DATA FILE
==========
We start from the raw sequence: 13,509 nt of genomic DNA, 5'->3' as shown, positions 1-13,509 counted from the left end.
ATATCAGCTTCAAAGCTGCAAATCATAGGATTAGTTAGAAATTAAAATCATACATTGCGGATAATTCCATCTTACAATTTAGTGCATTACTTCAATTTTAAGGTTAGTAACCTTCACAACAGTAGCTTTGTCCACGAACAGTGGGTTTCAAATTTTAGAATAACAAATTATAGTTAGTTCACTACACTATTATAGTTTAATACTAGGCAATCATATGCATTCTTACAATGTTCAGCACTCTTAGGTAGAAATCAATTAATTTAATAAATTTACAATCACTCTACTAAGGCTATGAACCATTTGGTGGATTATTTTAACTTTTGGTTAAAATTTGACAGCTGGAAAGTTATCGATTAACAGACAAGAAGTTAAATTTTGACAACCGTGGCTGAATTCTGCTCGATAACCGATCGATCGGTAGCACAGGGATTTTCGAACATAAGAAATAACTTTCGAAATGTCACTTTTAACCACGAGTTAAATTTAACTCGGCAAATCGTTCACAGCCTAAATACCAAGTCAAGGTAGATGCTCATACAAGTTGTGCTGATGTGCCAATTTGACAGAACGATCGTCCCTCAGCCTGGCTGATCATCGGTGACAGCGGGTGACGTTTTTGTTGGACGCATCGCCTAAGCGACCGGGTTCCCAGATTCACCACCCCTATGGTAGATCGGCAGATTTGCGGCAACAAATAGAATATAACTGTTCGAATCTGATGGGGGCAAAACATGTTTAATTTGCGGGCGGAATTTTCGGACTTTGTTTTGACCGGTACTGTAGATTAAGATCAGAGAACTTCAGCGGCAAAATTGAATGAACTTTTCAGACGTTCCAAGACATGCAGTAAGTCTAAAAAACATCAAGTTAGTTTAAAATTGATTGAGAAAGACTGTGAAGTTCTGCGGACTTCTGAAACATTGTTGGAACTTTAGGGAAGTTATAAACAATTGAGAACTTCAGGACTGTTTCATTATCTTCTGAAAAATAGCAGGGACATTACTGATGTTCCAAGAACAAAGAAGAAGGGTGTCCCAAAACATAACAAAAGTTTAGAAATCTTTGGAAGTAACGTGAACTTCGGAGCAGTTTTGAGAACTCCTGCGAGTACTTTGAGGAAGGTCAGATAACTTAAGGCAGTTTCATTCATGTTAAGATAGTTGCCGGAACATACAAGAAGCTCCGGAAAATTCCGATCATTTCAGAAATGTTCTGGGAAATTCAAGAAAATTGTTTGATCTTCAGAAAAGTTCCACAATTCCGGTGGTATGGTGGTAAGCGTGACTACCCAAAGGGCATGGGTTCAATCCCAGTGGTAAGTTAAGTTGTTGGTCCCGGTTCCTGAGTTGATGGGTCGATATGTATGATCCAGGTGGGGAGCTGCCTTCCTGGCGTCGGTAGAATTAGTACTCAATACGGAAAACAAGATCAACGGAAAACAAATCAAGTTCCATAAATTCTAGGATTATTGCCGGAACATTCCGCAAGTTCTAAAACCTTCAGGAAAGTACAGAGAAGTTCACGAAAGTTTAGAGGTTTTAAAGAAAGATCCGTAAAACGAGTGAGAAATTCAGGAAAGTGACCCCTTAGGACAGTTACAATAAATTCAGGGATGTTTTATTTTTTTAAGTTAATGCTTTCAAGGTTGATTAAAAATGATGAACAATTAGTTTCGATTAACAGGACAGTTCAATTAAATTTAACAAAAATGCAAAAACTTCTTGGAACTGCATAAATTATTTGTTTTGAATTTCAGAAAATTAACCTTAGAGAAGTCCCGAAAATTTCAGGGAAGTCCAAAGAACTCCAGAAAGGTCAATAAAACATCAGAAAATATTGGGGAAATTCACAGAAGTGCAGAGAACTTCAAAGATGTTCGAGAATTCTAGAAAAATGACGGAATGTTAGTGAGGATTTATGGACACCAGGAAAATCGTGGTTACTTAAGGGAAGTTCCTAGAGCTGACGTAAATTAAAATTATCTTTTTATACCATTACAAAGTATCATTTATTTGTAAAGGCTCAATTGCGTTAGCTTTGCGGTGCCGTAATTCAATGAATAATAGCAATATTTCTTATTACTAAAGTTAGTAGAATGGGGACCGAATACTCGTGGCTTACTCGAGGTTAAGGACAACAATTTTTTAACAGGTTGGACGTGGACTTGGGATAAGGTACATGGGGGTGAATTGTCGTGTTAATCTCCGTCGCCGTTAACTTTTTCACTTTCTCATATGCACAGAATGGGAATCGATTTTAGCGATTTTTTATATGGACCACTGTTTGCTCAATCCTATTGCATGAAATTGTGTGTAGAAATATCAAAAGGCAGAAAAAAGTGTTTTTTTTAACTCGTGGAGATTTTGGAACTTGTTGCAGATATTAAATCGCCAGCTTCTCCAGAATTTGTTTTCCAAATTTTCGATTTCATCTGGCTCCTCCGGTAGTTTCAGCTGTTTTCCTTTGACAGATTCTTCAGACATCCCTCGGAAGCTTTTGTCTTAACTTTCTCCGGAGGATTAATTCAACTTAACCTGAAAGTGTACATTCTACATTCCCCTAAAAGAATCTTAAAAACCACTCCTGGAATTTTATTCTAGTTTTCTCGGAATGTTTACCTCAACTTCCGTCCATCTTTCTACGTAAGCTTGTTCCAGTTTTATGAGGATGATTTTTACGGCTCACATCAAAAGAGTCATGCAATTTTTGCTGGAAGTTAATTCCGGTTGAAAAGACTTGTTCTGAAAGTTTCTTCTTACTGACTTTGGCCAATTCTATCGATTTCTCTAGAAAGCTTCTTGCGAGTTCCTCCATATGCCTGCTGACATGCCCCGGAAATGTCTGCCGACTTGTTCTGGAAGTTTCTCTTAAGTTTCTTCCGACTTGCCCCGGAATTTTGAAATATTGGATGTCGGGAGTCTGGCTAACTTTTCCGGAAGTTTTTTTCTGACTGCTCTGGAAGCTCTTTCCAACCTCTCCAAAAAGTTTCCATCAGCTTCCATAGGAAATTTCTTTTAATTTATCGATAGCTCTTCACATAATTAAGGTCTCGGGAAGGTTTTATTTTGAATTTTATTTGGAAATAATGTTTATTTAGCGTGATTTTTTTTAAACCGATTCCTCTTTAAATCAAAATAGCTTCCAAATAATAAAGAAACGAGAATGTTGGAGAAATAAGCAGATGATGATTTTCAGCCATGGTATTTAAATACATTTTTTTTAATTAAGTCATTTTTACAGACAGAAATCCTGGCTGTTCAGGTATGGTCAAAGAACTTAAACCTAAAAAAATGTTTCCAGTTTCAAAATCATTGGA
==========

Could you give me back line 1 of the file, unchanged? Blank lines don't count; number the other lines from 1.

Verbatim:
We start from the raw sequence: 13,509 nt of genomic DNA, 5'->3' as shown, positions 1-13,509 counted from the left end.